After spending a night in a capsule hotel in Osaka, my wife and I felt we needed to treat ourselves a bit. One of the delights of visiting Japan (aside for the incredible food and welcoming people) is to take some time to soak in a traditional onsen, or Japanese style hot bath. Whilst most cities will have a public onsen and some hotels might have their own onsen, it is worth taking a day or two to head to a well-known onsen (in this case, natural hot spring) town where soaking is the main attraction! We found that the small town of Kinosaki in the North of the Kansai province of Honshu (Japan’s main island) was the perfect place to fully enjoy this tradition.
One of the main drawcards for us was the ease of getting to Kinosaki – it only a two hour train ride from Kyoto or Osaka. Kinosaki boasts seven publicly accessible, natural onsen, which line the main street and through which visitors can wander for a day of soaking their weary bones. We had also heard about Kinosaki’s famed snow crabs, from the Sea of Japan, and the start of the crab season (7th of November), which coincided perfectly with our visit!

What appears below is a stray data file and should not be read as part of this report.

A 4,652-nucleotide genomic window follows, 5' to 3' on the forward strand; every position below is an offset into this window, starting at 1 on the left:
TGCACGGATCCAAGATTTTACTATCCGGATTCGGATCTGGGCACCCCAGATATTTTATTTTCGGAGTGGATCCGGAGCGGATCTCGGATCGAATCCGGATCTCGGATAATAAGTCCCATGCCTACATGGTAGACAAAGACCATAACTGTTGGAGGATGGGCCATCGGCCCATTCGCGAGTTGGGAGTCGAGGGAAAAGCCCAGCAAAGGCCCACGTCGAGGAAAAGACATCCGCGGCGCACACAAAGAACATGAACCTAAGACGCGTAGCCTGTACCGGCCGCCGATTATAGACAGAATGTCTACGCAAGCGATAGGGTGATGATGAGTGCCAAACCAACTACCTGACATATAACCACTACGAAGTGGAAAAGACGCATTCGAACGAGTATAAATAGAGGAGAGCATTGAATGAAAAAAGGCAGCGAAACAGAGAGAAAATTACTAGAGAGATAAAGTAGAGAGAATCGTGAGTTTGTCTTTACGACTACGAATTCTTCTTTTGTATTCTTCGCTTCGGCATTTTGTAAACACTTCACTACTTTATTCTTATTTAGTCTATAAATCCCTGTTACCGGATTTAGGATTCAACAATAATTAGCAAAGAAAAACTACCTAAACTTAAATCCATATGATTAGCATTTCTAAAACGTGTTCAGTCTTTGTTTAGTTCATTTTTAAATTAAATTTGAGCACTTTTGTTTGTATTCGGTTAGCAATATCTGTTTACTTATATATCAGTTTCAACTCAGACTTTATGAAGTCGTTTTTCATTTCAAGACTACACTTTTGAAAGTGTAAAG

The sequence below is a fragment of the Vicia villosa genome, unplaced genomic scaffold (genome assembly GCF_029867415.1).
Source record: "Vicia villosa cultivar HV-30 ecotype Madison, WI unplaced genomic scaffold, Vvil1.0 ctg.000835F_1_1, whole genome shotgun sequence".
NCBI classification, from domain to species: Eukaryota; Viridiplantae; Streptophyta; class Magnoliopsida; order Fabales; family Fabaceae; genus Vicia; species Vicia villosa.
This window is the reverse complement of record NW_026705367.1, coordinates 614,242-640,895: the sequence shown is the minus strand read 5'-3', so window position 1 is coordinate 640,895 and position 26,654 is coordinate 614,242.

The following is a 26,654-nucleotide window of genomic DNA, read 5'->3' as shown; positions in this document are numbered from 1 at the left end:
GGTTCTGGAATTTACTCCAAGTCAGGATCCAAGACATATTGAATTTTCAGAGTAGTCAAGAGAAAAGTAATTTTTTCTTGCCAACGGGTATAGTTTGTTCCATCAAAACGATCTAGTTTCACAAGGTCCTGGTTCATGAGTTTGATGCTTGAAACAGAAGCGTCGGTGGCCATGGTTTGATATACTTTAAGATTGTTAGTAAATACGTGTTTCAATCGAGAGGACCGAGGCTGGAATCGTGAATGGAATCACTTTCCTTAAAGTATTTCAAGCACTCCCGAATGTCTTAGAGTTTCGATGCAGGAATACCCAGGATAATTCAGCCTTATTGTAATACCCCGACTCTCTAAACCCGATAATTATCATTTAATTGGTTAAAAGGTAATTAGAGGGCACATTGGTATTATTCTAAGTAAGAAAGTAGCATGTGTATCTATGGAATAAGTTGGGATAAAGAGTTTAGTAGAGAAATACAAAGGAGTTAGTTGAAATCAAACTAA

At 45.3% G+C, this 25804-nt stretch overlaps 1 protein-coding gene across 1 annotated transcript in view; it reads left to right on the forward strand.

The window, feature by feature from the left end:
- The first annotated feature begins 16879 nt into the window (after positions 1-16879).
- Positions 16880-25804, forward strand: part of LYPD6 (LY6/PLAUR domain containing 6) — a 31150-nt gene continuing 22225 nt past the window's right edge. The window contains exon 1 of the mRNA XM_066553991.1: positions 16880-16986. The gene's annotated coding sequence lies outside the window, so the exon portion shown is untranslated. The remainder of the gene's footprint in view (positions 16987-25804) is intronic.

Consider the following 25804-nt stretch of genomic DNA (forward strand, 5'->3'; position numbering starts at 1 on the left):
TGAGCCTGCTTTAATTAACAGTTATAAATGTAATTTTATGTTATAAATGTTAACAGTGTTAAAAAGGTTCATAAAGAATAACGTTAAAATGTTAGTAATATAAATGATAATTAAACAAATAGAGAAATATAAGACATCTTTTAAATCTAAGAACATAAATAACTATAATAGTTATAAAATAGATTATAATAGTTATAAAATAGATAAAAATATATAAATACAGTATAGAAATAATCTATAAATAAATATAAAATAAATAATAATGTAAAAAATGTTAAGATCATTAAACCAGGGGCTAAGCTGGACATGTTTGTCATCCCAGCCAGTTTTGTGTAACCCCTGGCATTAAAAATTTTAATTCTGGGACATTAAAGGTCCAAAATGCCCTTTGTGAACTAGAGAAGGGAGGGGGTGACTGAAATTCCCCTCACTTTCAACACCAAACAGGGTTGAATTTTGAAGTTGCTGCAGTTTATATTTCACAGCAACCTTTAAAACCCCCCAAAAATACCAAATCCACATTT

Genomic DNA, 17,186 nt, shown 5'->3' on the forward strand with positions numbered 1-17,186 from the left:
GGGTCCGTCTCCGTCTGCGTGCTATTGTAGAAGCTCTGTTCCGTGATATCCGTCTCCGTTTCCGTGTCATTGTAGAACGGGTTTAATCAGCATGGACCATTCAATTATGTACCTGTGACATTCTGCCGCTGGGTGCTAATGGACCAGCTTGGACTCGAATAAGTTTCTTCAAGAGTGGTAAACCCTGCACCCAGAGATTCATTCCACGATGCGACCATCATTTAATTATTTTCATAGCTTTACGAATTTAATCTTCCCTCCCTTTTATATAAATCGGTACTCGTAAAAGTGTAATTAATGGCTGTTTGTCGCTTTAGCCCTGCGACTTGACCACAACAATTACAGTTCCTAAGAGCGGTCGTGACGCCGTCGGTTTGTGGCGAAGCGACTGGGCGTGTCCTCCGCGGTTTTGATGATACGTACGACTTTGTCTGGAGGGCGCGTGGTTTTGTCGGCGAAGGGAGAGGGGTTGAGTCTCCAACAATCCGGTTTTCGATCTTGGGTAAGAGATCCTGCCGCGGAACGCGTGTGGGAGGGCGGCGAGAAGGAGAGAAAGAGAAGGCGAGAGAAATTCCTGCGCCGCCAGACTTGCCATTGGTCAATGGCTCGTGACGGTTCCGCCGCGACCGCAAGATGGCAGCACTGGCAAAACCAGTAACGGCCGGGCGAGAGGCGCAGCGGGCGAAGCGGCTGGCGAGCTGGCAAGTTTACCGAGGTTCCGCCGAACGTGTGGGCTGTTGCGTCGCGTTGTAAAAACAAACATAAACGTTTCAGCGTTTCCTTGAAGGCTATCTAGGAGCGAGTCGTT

Crabs and onsen aside, there is much to see in Kinosaki. We decided to take it easy and took a leisurely stroll through its picturesque streets and willow-lined canal. You can take sips of the natural hot spring water, which apparently aides numerous ailments and on the side of the road people boil eggs in mesh bags.
Kinosaki has many ryokans, traditional Japanese inns but the Nishimuraya Shogetsu where we stayed is definitely the place to experience Japanese hospitality and luxury! Bathing in onsen in Japan is all about relaxation and deep cleansing. They are usually split up by gender so the first step is to undress completely and wash thoroughly before entering the water. There are both indoor onsen and less frequently, outdoor baths called rotenburo, and sometimes saunas or steam rooms. It is easiest to follow the lead of the other bathers and most places have some ‘friendly instructions’ for novices. The water of the springs in Kinosaki are known for their healing and restorative powers and we couldn’t get enough!
In the morning, after another soak and breakfast, we headed up to Kinosaki’s mountain top Onsenji Temple. There is a cable car that takes you up, though the climb through thick forest is lovely and the perfect way to work off any (crab) excesses! The view of the Sea of Japan from the top is also great. After 24 hours, we boarded our train back to the flashy streets of Osaka but felt ready to face the next part of our travels. Kinosaki’s onsen do indeed work wonders!